Sunday, 24 May 2015

Dungeons & Dragons: Neverwinter MMO

I've done quite a lot of online gaming over the years. I started out as did many others, with World of Warcraft (just as the Liche King expansion came out) and then played quite a few other games; Warhammer Online, Rifts, Lord of the Rings, Star Trek, Star Wars, Guild Wars and many others that have been installed/uninstalled/reinstalled over the years.

A few years ago D&D Online came out and, even though I did enjoy it, it didn't feel enough like a proper MMO for my tastes. I like the Eberron setting just fine, but never thought it was a good choice for the official D&D MMO and it never came close to the open-world fun of Warcraft; and, to be honest, I don't think any MMOs really do. I've begun to enjoy the Free-To-Play options in games lately as my time is limited and if I paid a subscription for a game I'd feel obliged to play it and end up sinking a lot of time into it. Even though a lot of the Free-To-Play games are a lot of fun, you hit a point where you can' really progress unless you spend money and you end up running around trying to find things to do.

The D&D Neverwinter game has really changed my perspective on that. I've built a level 60 character decked out in Epic gear across the board, and even though I'm sure that a few paid options would have got me to 60 faster and really made the character excellent, I've not yet spent a single penny on the game.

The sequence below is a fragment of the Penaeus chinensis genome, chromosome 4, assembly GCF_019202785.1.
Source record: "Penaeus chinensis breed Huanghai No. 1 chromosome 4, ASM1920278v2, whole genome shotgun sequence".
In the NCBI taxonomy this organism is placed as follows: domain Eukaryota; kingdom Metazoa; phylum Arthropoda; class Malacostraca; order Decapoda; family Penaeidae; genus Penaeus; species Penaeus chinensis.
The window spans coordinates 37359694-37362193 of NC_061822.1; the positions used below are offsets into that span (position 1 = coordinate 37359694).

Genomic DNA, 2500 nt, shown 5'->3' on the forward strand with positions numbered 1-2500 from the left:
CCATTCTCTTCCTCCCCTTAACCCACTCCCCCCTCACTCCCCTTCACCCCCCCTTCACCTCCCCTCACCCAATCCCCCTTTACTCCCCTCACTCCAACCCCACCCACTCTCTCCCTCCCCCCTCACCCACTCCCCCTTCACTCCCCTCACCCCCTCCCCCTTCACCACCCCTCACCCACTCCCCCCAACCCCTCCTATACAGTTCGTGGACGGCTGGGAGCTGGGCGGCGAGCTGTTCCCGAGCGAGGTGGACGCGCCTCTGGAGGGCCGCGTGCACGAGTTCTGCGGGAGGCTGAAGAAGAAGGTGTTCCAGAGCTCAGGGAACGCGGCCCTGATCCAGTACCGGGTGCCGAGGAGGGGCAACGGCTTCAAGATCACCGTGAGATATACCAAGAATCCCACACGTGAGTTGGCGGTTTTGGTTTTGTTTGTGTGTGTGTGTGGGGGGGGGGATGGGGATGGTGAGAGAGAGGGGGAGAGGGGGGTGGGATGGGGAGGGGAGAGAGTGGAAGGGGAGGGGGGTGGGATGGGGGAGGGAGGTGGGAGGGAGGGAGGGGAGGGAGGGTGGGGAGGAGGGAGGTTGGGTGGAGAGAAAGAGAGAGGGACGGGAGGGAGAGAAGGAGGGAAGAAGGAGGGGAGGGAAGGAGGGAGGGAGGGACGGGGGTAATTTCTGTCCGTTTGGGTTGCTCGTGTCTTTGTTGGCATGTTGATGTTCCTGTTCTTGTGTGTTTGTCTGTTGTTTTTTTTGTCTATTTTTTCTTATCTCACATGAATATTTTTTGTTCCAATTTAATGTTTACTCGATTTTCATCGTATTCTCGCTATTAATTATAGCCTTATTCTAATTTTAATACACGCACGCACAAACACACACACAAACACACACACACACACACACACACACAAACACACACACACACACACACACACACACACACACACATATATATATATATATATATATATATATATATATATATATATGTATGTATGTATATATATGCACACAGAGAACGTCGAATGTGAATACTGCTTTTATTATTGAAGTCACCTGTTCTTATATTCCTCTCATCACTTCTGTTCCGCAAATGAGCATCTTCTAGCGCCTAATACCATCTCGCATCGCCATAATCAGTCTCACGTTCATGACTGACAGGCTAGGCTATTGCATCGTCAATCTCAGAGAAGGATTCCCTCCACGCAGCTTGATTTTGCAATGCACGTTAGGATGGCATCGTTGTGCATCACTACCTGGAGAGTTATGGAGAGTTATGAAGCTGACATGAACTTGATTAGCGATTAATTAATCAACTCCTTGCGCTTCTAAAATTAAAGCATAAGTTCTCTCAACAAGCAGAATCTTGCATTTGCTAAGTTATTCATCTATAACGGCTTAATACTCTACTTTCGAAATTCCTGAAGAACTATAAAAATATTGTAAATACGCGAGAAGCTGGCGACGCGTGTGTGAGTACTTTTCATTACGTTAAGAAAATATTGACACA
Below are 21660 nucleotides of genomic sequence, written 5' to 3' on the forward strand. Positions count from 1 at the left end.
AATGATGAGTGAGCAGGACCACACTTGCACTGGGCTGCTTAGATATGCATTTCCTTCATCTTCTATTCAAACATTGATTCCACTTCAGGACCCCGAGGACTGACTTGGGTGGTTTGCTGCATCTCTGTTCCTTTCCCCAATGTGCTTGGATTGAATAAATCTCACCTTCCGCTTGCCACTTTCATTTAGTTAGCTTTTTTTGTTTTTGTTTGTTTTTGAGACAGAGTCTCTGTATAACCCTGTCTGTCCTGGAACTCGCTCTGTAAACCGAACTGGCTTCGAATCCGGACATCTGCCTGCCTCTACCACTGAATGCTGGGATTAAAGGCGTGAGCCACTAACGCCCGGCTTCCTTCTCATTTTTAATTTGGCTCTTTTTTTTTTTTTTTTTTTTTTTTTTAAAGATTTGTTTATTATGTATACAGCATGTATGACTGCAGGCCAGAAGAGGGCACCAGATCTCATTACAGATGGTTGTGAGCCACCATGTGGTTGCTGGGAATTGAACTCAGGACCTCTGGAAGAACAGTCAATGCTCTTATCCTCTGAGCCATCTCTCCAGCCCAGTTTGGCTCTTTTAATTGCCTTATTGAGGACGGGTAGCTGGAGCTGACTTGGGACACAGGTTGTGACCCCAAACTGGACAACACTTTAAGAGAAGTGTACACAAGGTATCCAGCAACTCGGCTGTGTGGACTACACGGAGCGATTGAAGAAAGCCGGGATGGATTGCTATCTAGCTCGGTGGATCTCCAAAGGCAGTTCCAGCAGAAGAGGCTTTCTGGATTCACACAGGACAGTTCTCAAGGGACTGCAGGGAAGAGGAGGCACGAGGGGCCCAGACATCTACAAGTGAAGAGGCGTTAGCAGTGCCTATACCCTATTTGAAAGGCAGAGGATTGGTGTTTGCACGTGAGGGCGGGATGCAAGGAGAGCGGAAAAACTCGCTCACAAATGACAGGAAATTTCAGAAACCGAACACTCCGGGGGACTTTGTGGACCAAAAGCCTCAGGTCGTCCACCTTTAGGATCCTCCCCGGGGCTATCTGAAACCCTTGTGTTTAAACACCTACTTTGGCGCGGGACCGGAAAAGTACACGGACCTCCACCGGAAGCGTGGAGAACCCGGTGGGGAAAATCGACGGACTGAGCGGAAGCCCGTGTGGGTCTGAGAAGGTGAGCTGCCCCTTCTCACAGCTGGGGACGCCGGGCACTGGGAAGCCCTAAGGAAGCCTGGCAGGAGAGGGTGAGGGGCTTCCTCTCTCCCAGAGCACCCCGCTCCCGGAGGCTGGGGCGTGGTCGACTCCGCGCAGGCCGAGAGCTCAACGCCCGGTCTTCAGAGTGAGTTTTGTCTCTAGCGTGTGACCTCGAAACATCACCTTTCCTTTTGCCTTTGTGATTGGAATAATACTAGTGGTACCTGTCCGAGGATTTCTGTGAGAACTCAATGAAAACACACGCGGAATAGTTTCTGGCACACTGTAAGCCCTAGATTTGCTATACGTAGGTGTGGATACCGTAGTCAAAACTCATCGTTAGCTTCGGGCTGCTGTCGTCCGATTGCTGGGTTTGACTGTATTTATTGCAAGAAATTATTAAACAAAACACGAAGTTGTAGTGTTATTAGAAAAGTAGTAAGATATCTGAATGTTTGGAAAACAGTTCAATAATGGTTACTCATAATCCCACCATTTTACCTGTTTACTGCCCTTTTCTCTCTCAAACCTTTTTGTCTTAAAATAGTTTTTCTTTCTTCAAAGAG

My character Conran, a Great Weapon Fighter

It's probably the best free MMO I've played and now that I have the option of going beyond level 60 I'm looking at spending some money on it. It's not as open world as I'd like, and you travel from the central Neverwinter city to zones scattered about the world - there are still other players around so you're not placed in these zones alone - and there's an excellent thing called the Foundry, where players can fashion their own adventures for other players to have a go in. Yep - every gamer can spend time creating their own adventure, with characters, dialogue, maps and foes, for any other gamer to play through. The campaigns such as Tyranny of Dragons and the new Elemental Evil story, connect to the D&D 5th Edition tabletop roleplaying game, so the MMO is keeping up with new and improved edition. You don't need one to use the other - both mediums are doing their own thing.

I can recommend Neverwinter for casual gamers like me, and even for paying players who want to get the most out of their game.